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  • Theresa Downs

Riesling Wine Has An Undeserved Bad Rap

Riesling

Here's a riddle to chase those winter/spring blues away: what's white, refreshingly zesty with zingy acidity, pairs great with food, and has one of the worst reputations in the wine world? It's Riesling! Riesling is one of the world's greatest wines and one of the most misunderstood and unappreciated. Ask the average Joe or Josephine what they think of Riesling, and they will invariably state that "it's too sweet. That's so wrong! Riesling is fresh with big acidity (which makes it so easy to pair with many different foods), strong aromas, and citrus flavors.   But just like noxious odors, bad reputations linger long after the event that caused the problem.


The Past – Riesling Wine Reputation

Riesling's reputation took a big, bad hit after the 1980s, and the cause can be summed up in two words…Blue Nun. Blue Nun was a mass-produced German Riesling blend that became wildly popular in the 1970s and 1980s. Easy to drink with easily understood wine labels, its popularity ushered in a plethora of cheap, sweet Rieslings. Blue Nun was the white wine of choice until it wasn't.   Tastes changed, and Blue Nun became scorned as too cloying and unsophisticated. And Riesling along with it.


Today - Riesling Wine Rediscovered!

I couldn't understand why so many wine drinkers in 2024 still thought of Riesling as sweet, as now many remarkable dry Riesling wines are made in the United States.   I headed to the local grocery stores and discovered that the Riesling offerings there are mostly dismally sweet with unpleasant aftertastes. So, I researched and came up with a list of Rieslings that are delightfully trocken (dry), reasonably priced, and can be purchased in a grocery store (Safeway) or a big box wine store, such as Total Wine. There are a lot of sweet Riesling wines out there. Don't get me wrong, there is a time and place (and food) for sweet Riesling wine, but it should be the exception and not the rule.


Is it Dry or Sweet?

There are some ways to tell from a wine label if the Riesling is dry or sweet:


·         The label will state whether it's a dry or sweet Riesling wine.

·          A graph on the back of the label will point to the sweetness level of the wine.

·         The alcohol content (ABV – alcohol by volume) will indicate whether the wine is sweet.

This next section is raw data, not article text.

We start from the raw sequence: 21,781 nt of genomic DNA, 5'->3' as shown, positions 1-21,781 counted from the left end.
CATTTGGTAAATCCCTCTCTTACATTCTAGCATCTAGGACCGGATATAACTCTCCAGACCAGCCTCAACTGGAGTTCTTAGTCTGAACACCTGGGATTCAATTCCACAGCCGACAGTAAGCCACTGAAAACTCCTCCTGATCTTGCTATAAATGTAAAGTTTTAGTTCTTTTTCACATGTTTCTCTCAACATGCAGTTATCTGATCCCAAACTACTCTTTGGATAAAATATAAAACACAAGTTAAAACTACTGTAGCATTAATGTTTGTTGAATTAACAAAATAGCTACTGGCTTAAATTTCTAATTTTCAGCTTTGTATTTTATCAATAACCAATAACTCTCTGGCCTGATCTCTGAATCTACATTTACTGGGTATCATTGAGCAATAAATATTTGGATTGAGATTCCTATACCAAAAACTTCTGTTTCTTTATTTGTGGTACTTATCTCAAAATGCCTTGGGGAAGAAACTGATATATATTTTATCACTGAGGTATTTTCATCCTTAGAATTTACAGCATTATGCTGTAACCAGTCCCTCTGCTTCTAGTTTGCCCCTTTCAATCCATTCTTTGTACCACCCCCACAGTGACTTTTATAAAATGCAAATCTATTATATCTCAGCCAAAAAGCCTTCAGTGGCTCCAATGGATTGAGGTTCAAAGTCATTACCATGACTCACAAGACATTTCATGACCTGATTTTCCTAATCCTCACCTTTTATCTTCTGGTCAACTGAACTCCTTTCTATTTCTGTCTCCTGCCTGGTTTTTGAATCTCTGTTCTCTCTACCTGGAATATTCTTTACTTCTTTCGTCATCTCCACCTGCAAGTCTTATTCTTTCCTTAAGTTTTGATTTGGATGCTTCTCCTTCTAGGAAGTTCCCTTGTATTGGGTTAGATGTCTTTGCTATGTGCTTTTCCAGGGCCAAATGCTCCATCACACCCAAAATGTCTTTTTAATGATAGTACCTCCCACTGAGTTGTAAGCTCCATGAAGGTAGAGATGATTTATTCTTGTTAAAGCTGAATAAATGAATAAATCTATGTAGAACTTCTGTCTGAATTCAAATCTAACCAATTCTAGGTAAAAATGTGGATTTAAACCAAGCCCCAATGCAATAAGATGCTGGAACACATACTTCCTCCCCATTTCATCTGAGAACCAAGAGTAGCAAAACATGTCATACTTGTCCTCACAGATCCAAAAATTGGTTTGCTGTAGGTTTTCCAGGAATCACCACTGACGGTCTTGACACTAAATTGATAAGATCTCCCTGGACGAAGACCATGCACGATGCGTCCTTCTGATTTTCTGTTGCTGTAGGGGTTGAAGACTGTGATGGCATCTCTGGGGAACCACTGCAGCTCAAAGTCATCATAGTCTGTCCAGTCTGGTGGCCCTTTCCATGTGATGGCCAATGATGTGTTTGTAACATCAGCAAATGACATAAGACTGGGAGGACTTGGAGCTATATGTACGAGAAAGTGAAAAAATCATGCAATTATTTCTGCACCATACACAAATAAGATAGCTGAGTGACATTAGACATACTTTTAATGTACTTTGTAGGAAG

Any ABV listed 12% or more means that all grape sugar has been fermented into alcohol, and the wine will be dry. Sweet wines are less alcoholic because the fermentation process is stopped before all sugars can be converted into alcohol.


Riesling Grocery List


Retails for about $12.00 and is available in Safeway stores

It is a nice wine, dry with pear and lemon/lime notes, a touch of petrol,

and a good introduction to those who have not experienced Riesling. 




It retails for about $12.50 and is very nice.

This wine has more minerality with a touch of slate/stone. Also, the wine is from the

Mosel in Germany, the birthplace of Riesling. It is available online or in Total Wine stores.




It retails for about $13.99 and is available at Total Wine. This is another wine that hails from the Mosel in Germany. Light, with zingy acid, this wine has apple and stone fruit notes. Totally enjoyable by itself or with cheese snacks.

Available through Total Wine.



This wine retails for about $19.99 and is available online and in Total Wine stores. 

My favorite of the bunch, this wine is from another superb location for Riesling, Alsace,

France. Rich, with a nice zing and notes of apple, pear, honey (lots of honey), peach, and

apricot, it hits the right note.  


The Best

The best Riesling wines are from Germany and France, but the United States, particularly Oregon and the Finger Lake region in New York, also produce memorable Riesling. Check out  Best Riesling Types Guide to learn more about this phenomenal wine. And stay tuned for more upcoming blogs about Riesling.


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